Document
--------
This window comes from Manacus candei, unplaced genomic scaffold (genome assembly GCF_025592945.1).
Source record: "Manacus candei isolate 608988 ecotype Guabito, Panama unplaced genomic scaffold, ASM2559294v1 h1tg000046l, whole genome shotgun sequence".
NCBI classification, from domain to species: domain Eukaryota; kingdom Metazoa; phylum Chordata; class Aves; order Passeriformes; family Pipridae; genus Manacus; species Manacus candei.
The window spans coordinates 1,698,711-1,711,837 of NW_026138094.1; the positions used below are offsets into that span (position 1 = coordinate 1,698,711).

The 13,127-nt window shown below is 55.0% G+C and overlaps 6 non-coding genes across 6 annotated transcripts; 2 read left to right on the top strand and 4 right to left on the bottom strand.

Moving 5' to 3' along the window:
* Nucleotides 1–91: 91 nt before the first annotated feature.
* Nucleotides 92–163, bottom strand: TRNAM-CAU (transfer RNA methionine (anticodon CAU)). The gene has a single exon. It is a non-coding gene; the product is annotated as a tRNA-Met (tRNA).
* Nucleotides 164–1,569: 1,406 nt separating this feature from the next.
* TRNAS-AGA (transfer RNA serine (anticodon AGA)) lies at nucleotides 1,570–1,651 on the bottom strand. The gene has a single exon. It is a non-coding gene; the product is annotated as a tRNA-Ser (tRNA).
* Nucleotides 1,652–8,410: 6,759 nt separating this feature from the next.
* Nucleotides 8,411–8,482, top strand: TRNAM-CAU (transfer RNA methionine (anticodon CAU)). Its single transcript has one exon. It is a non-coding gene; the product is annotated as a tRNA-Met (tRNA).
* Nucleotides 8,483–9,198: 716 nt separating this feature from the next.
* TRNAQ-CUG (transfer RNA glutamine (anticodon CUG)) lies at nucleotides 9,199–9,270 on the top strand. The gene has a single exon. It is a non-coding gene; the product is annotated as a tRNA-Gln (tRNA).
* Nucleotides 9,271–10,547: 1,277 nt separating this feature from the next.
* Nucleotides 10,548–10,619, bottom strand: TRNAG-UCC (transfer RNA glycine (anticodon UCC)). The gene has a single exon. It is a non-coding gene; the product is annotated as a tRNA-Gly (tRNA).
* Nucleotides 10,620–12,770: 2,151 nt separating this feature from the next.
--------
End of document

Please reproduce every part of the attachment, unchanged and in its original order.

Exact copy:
This window comes from Manacus candei, unplaced genomic scaffold (genome assembly GCF_025592945.1).
Source record: "Manacus candei isolate 608988 ecotype Guabito, Panama unplaced genomic scaffold, ASM2559294v1 h1tg000046l, whole genome shotgun sequence".
NCBI classification, from domain to species: domain Eukaryota; kingdom Metazoa; phylum Chordata; class Aves; order Passeriformes; family Pipridae; genus Manacus; species Manacus candei.
The window spans coordinates 1,698,711-1,711,837 of NW_026138094.1; the positions used below are offsets into that span (position 1 = coordinate 1,698,711).

The 13,127-nt window shown below is 55.0% G+C and overlaps 6 non-coding genes across 6 annotated transcripts; 2 read left to right on the top strand and 4 right to left on the bottom strand.

Moving 5' to 3' along the window:
* Nucleotides 1–91: 91 nt before the first annotated feature.
* Nucleotides 92–163, bottom strand: TRNAM-CAU (transfer RNA methionine (anticodon CAU)). The gene has a single exon. It is a non-coding gene; the product is annotated as a tRNA-Met (tRNA).
* Nucleotides 164–1,569: 1,406 nt separating this feature from the next.
* TRNAS-AGA (transfer RNA serine (anticodon AGA)) lies at nucleotides 1,570–1,651 on the bottom strand. The gene has a single exon. It is a non-coding gene; the product is annotated as a tRNA-Ser (tRNA).
* Nucleotides 1,652–8,410: 6,759 nt separating this feature from the next.
* Nucleotides 8,411–8,482, top strand: TRNAM-CAU (transfer RNA methionine (anticodon CAU)). Its single transcript has one exon. It is a non-coding gene; the product is annotated as a tRNA-Met (tRNA).
* Nucleotides 8,483–9,198: 716 nt separating this feature from the next.
* TRNAQ-CUG (transfer RNA glutamine (anticodon CUG)) lies at nucleotides 9,199–9,270 on the top strand. The gene has a single exon. It is a non-coding gene; the product is annotated as a tRNA-Gln (tRNA).
* Nucleotides 9,271–10,547: 1,277 nt separating this feature from the next.
* Nucleotides 10,548–10,619, bottom strand: TRNAG-UCC (transfer RNA glycine (anticodon UCC)). The gene has a single exon. It is a non-coding gene; the product is annotated as a tRNA-Gly (tRNA).
* Nucleotides 10,620–12,770: 2,151 nt separating this feature from the next.